The trial marked a key milestone for the international TOXI-Triage project, a Loughborough University led study that seeks to revolutionise the way the world tackles life threatening CBRN events.
In partnership with Greece’s Ministry of National Defence, the TOXI-Triage project team – which is led by Loughborough’s Professor Paul Thomas – travelled to Athens to test how the new technologies would work in a crisis situation.
For the trial two CBRN decontamination triage lines were set up by the Greek military and, following a simulated chemical incident, casualties contaminated with a substance were sent for assessment.
The technologies being assessed included:
- A new system to determine the level of casualty exposure to poisons by analysing the skin, salvia and breath
- The use of drones carrying payloads that contain radiological and poison cloud monitoring instrumentation to assess incident hot zones
- A Tag and Trace system for casualties that provides real-time data on their status and location to aid the management of decontamination activity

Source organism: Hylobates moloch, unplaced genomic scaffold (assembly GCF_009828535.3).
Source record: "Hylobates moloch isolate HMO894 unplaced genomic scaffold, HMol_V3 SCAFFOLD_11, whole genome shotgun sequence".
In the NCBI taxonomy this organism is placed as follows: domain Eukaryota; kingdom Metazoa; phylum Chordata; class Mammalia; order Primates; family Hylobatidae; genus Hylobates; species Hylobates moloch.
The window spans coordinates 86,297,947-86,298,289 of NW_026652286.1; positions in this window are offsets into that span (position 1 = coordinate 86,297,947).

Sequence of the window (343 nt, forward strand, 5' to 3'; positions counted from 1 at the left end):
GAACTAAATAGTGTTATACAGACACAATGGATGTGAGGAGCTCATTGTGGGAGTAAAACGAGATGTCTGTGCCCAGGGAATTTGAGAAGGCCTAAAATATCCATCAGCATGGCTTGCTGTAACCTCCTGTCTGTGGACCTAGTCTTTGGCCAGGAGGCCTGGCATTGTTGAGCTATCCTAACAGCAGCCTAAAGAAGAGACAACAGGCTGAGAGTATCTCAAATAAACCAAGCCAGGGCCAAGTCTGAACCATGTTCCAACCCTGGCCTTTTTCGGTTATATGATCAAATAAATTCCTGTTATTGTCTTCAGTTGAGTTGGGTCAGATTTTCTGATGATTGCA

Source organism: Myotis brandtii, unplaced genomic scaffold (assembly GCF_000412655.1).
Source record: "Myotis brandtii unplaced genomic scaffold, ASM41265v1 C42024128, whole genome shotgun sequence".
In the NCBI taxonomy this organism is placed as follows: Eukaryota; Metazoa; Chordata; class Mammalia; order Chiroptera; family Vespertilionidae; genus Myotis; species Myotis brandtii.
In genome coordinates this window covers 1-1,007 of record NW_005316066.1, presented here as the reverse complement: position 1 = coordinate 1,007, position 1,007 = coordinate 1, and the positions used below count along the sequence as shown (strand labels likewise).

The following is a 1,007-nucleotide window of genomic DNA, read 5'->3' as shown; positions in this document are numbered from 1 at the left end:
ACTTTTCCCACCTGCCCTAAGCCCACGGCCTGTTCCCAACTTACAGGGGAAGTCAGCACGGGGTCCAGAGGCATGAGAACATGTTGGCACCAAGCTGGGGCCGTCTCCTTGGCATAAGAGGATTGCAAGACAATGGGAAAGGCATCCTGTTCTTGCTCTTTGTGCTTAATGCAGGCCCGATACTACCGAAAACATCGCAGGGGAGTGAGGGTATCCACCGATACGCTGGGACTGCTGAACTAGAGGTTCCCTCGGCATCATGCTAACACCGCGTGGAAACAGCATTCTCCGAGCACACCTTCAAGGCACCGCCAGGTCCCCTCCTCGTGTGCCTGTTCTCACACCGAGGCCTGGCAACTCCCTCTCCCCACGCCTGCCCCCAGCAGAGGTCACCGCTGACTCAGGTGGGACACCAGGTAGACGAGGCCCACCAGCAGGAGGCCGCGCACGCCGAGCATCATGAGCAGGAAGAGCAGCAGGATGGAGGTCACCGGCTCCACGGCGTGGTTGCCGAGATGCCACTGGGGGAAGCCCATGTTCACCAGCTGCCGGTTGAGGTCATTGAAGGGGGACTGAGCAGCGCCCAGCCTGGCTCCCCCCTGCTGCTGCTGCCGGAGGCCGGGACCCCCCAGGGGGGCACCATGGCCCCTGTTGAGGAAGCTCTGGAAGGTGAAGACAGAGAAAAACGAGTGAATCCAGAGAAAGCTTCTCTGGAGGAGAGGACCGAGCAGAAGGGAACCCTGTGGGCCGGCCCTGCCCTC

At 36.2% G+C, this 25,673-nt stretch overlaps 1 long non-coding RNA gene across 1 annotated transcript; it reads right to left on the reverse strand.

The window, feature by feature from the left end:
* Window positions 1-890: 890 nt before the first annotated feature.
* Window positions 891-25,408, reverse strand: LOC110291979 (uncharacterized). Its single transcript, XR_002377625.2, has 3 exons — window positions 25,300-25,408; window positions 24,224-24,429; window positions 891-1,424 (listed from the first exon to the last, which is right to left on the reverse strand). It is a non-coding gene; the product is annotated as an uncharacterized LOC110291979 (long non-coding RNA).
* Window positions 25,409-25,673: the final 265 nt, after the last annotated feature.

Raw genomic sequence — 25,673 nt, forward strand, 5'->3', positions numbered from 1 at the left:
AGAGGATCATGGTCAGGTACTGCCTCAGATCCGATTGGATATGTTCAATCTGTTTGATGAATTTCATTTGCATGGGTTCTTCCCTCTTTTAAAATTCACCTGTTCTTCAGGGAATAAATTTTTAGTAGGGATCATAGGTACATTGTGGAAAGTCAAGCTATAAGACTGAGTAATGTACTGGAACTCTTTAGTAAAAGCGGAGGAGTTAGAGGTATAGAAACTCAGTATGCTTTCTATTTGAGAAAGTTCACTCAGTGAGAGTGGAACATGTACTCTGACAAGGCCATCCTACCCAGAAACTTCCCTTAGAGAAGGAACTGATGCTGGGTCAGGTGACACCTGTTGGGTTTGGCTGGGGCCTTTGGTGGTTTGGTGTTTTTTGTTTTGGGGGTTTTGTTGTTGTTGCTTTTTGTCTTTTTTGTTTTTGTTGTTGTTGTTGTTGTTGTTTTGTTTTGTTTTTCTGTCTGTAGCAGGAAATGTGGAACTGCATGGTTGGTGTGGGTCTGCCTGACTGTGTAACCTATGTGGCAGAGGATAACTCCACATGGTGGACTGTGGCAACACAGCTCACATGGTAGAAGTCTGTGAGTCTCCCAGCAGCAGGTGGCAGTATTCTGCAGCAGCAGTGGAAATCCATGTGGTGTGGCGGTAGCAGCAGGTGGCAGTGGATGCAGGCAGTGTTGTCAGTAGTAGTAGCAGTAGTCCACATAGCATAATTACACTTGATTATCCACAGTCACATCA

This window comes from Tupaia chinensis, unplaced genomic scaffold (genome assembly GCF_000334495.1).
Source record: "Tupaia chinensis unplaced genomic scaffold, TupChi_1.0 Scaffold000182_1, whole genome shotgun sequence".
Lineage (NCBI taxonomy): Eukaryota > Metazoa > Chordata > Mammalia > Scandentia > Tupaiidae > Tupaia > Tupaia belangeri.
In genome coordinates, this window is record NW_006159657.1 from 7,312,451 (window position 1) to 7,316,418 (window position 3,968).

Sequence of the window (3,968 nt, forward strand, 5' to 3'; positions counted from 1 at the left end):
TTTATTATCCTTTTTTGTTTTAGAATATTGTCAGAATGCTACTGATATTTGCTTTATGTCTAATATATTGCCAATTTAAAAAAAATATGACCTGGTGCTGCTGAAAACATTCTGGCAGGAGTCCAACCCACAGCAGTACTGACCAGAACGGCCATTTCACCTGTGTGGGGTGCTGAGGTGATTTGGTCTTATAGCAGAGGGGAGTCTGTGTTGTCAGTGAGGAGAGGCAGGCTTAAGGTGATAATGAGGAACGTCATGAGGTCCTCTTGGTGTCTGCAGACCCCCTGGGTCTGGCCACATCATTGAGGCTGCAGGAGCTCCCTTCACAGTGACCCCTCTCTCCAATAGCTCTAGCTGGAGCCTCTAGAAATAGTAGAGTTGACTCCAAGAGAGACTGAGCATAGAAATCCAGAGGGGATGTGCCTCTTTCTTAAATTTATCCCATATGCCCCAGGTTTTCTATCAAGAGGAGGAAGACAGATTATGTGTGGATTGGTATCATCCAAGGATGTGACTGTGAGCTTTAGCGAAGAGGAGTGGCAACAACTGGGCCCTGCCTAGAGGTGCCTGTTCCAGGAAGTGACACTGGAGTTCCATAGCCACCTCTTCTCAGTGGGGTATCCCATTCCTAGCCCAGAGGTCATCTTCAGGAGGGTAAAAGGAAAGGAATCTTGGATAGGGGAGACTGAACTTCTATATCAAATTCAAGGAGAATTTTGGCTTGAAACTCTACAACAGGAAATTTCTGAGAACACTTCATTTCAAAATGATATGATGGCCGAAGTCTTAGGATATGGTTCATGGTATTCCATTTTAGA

- A way to utilise social media to track a crisis situation as it develops, aiding the deployment of the emergency services and tackling the spread of fake news
Speaking after the event, Professor Thomas said: “The field trial was an incredible achievement. It was the first time ever so many new advanced methods and technologies were combined to tackle a simulated CBRN crisis.
“The data we have been able to collect will be invaluable in ensuring these technologies and systems continue to evolve, and ultimately become the tools used by emergency responders across the world.”
The TOXI-Triage team will travel to Finland in May 2019 to carry out a further field trial. Further information about the project can be found here.